I remember, long before I was even a Deacon in the LDS church, that one night my father sat us down for family home evening and had us watch Episode 12 of the seventh season of South Park, the infamous episode All About the Mormons. It was an odd thing for our father to have us do as a Mormon family, given that a chorus of “dumb dumb dumb dumb dumb” is sung after everything Joseph Smith, the Mormon prophet, says in the episode, but there it was. It was here that I was first introduced to the idea, the fact (do I believe in facts?), that Joseph Smith translated the Book of Mormon by sticking his head in a hat and receiving the words from glowing seer stones.
This stood as odd and funny looking compared to the more stately representation where Smith sits, reading the Reformed Egyptian off of golden plates, painstakingly translating much the same way grad students are meant to prove proficiency in German.
I came across this fact again in the PBS documentary The Mormons, part of their American Experience series. Here, the story of the peer stones was delivered by a historian working for a church. It was proved to me without caveat finally when I read LDS historian Richard Bushman’s biography of Joseph Smith, Joseph Smith: Rough Stone Rolling.
The first two programs I mentioned were not largely seen by members of the church, however Rough Stone Rolling circulated largely around the more bookish of the Latter-Day Saints. So the Mormon intellegencia was probably no more than mildly interested when on Tuesday 8/4/15, when the Church (by which I mean the formal leaders headquartered in Salt Lake City) released pictures of Joseph Smith’s seer stones and an accompanying article. The common crowd, however, has a bit more to process.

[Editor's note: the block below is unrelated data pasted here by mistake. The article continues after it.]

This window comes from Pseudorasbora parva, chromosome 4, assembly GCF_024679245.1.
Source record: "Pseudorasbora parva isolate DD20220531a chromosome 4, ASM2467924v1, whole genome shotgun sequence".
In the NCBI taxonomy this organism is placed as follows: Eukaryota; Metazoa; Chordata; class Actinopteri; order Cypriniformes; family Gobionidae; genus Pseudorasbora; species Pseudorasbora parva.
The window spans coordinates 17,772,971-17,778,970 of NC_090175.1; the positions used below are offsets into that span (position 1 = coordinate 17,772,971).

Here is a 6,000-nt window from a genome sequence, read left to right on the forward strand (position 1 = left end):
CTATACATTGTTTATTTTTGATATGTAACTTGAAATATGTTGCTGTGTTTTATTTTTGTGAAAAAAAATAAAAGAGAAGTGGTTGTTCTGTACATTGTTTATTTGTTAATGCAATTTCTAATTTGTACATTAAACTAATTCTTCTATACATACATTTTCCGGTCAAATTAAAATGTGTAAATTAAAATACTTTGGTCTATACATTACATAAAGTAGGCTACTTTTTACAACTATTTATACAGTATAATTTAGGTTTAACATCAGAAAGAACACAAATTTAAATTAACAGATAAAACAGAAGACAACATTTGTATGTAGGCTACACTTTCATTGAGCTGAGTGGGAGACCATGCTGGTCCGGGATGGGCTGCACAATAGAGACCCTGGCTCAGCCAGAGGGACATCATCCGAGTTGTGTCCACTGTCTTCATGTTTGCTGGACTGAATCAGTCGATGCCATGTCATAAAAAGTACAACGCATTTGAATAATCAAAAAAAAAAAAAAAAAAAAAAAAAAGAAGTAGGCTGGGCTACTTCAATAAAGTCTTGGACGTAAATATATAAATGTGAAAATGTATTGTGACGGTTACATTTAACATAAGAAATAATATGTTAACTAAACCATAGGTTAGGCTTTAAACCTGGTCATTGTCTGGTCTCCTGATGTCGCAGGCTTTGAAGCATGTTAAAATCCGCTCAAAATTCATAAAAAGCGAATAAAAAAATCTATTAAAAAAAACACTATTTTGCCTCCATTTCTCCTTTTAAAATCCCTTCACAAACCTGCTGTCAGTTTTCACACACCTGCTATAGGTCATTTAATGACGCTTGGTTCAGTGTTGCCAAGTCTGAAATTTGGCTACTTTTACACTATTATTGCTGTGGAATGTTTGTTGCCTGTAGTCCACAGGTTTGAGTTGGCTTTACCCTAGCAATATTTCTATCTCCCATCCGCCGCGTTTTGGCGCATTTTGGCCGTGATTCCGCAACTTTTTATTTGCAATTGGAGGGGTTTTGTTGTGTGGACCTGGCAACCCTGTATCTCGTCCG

This week on This Mormon Life, thoughts on Joseph Smith’s Seer Stones. Act one, The One True Church and its Lies of Omission.
The Mormon Church loses members faster than it likes to admit. So many, that the last time I took a trip to Utah I managed to only hang out with Jews and ex-Mormons.
But why such hemorrhaging of members? Well one common reason is that Mormon history is messy. Of course it is, it’s full of people, and as has been demonstrated often on my blog, I do not have a high opinion of people. So Mormon history is a history of polygamy, political intrigue, outlandish claims about Native Americans, inconsistencies about visions, and a massacre.
The problem is, the church presents Mormon history as being squeaky clean in all of its Sunday school manuals and high school seminary curriculum. No one bothers to mention that time Joseph Smith ran for president, or when his bank totally failed. They gloss over the fact that he entered into Polygamist unions with dozens of women, many already married, and many very young. They don’t mention that before he gave the church their secret temple rites, he was initiated into free masonry’s secret rites. They don’t talk about the varied version of the Joseph Smith’s “first vision.” They refer to his death as a “martyrdom” like he was a “lamb to the slaughter,” failing to mention that he was armed. And, of course, they don’t mention that Joseph Smith was a treasure hunter who often used seer stones to find Indian gold, and then used those same seer stones to translate his gold bible. Instead, they give a hagiography of an even headed, always wise, nearly perfect, ever humble prophet whose favorite game was the stick pull. The stick pull is like a fifth Mormon sacrament.